A gymnasium full of students cheered for dancing fruit and answered “go, slow and whoa” to food choices at a special assembly recently at Endeavor Elementary School.
The school is an early participant in a St. Luke’s-sponsored program called CATCH, the Coordinated Approach to Child Health program, which uses an evidence-based, coordinated curriculum to promote physical activity, healthy food choices and mindfulness.
CATCH follows on St. Luke’s earlier YEAH! Youth Engaged in Activities for Health Program. YEAH! classes and events will fold into clinical programming.
The new approach allows St. Luke’s to reach more young people.
“We’re able to run about 80 kids per year through the YEAH! program in both Nampa and Boise,” said Jean Fitzgerald-Mutchie, St. Luke’s community health manager. “Endeavor alone has 520 kids. If we’re just looking at our school base with the pilots, we’re looking at a couple thousand kids.”
Endeavor is one of two confirmed pilot schools, with a third likely to join. The Magic Valley and Wood River YMCAs will also participate in the program.
CATCH has been successfully implemented in schools with similar demographics to the pilots.
“With so many (of our) kids coming from homes where they’re not properly fed, as a school we can fill that need in terms of giving kids food,” Endeavor Elementary School Principal Heather Yarbrough said. “We have to do a better job at informing our students to help them become their own self-advocate for the types of things they’re putting into their body.”
So, where do the dancing fruit and activities come in?
To get students excited about healthy foods, Yarbrough, members of her staff and the St. Luke’s FitOne team dressed in fruit and vegetable costumes. Kids were told that the louder they cheered, the faster the fruit would dance.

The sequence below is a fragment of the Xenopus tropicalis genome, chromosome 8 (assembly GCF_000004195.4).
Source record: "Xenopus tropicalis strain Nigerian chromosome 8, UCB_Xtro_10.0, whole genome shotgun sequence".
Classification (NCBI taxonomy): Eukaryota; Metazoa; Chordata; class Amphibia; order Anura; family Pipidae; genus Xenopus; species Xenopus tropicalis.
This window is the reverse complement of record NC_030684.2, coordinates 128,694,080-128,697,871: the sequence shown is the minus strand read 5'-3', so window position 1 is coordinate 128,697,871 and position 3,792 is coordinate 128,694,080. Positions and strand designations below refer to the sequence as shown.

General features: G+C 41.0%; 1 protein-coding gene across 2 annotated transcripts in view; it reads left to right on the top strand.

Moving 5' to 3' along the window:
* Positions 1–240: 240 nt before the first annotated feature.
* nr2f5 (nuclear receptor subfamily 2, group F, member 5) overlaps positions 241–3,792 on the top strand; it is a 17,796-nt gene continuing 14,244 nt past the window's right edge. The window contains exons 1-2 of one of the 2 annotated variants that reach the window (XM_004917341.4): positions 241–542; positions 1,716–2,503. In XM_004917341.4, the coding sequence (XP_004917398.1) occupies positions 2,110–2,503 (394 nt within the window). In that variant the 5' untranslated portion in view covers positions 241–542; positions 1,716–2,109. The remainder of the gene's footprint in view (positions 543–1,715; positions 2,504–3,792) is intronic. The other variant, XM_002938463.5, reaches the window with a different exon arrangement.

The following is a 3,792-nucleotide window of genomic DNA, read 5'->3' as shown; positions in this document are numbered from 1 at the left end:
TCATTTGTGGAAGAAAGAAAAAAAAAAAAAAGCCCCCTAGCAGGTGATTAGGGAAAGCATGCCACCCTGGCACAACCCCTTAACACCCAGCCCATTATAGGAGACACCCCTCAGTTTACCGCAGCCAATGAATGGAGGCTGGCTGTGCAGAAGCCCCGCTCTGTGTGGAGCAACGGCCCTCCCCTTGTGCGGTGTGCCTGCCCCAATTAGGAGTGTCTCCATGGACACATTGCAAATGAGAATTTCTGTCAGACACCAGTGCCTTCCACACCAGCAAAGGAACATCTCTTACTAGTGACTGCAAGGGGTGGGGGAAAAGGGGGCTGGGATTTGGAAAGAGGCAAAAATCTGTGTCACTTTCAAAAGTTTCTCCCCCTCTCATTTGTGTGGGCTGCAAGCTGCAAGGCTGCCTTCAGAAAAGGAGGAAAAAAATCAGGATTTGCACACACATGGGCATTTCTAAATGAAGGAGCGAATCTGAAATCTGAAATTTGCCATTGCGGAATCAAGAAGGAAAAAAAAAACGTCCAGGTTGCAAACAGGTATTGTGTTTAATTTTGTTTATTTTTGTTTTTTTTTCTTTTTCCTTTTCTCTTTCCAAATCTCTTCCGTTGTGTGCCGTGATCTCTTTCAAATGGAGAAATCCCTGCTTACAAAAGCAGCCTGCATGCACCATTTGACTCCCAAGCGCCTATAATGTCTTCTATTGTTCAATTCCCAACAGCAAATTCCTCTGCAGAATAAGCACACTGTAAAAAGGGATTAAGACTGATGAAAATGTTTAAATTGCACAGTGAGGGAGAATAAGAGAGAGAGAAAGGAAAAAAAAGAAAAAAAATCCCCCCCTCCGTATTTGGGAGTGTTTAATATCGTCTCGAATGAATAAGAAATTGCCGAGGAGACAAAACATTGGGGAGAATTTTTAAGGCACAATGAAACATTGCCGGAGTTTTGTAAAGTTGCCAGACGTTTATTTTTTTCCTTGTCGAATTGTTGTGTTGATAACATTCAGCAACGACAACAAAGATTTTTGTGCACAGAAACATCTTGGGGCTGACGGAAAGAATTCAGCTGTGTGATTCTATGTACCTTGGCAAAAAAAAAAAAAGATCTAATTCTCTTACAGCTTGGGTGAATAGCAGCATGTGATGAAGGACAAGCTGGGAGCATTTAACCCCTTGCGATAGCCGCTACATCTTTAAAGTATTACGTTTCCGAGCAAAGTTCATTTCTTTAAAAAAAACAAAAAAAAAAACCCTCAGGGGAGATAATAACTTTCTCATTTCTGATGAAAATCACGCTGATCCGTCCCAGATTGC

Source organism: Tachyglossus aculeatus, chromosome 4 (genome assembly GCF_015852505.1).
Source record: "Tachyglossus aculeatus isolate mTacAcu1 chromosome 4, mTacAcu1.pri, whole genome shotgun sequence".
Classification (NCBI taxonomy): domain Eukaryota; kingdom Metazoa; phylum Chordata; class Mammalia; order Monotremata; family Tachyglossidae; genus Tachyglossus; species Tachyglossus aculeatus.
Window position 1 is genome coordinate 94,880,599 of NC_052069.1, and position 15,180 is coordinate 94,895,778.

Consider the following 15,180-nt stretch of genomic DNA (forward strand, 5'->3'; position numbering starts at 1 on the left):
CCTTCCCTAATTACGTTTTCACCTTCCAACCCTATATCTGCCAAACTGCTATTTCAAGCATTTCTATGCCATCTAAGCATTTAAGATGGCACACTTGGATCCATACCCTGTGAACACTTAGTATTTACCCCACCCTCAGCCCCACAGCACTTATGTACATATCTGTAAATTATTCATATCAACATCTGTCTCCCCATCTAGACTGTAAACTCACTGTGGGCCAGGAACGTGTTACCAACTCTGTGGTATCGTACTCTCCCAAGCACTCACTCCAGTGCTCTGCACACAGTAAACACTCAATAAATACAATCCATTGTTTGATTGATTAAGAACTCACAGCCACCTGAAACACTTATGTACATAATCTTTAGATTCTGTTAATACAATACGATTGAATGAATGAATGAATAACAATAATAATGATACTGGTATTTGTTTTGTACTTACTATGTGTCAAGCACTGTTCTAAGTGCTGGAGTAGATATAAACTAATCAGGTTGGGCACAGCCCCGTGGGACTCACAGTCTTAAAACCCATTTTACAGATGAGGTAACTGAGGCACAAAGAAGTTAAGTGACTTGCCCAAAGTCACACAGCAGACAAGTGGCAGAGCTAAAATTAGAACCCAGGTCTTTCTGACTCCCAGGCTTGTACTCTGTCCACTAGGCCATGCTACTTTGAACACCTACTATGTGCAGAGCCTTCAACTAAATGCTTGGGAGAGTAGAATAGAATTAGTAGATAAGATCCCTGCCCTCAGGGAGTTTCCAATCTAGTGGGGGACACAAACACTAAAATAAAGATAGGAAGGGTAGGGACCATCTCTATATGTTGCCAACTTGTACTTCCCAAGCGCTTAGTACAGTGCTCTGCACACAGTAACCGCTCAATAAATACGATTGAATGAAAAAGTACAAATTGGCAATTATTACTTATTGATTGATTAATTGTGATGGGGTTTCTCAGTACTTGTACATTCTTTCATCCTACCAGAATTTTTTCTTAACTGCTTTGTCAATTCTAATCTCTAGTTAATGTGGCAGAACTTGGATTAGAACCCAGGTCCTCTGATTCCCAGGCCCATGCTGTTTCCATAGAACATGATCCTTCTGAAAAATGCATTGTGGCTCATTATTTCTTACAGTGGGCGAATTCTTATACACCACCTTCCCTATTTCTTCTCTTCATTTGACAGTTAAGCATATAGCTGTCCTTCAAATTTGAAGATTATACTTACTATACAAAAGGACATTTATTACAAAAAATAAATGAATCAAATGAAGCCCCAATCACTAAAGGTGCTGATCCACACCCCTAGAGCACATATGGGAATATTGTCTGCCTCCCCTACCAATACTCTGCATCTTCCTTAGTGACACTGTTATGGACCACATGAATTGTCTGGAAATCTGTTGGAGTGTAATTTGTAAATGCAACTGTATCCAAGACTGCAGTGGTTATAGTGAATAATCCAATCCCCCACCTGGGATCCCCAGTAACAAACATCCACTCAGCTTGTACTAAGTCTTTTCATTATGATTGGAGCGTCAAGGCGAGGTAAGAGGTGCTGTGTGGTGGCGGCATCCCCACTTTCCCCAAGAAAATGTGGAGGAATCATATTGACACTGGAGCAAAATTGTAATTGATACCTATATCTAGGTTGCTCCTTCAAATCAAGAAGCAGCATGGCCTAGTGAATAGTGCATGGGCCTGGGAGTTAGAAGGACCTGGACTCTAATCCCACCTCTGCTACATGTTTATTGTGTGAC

After the dance-off, the St. Luke’s FitOne team introduced the idea of “go, slow, whoa” foods.
“Go” foods are those kids are encouraged to eat in abundance, such as fruits, vegetables, whole grains and lean proteins. “Slow” foods are those that kids are told to think about consuming less often because they’re either high in fat or have added sugar, such as fruit juice or peanut butter. “Whoa” foods are treats and are recommended least often – a ball-game hotdog or a slice of birthday cake.
“I appreciate the message that no food is off limits,” Yarbrough said. “You have what you have, and you have to eat what you have. It’s about starting to build that knowledge that our kids have more power than they think they do.
“We often see kids come in with Takis (chips) and soda. That’s their ‘go’ food right now.”
St. Luke’s Community Health donated brown paper sacks filled with seasoned popcorn to students and faculty the day of the assembly, providing a go-food alternative to a favorite “whoa” food.
“The kids are already saying it’s a ‘go’ choice,” Endeavor P.E. teacher BriAnne Taghdiri said.
Endeavor and the other pilots will test the program in May and then fully implement curriculum in the fall.
“What we’re doing for schools is providing the curriculum,” Fitzgerald-Mutchie said. “There’s a web-based link that can be shared broadly so then all the teachers have access to the curriculum and supplementary materials. For the YMCAs and rec departments, we purchased the after-school activity kits.”
The kits include journals, posters, parent forms and food and exercise activities. St. Luke’s dietitians will also act as resources.
“We’re super excited to have a dietitian just to help us as a staff be able to promote little switches,” Yarbrough said. “There are lessons that go along with the CATCH program … Part of the journals we’ve created is not just about the food they’re putting into their body, it’s how much exercise are we actually getting and how much tech time are we actually getting.
“We’re putting a lot of things into our bodies, visually speaking and nutritionally speaking. It’s so much more than academics.”
Alexis Bennett is a consultant for St. Luke's Center For Community Health.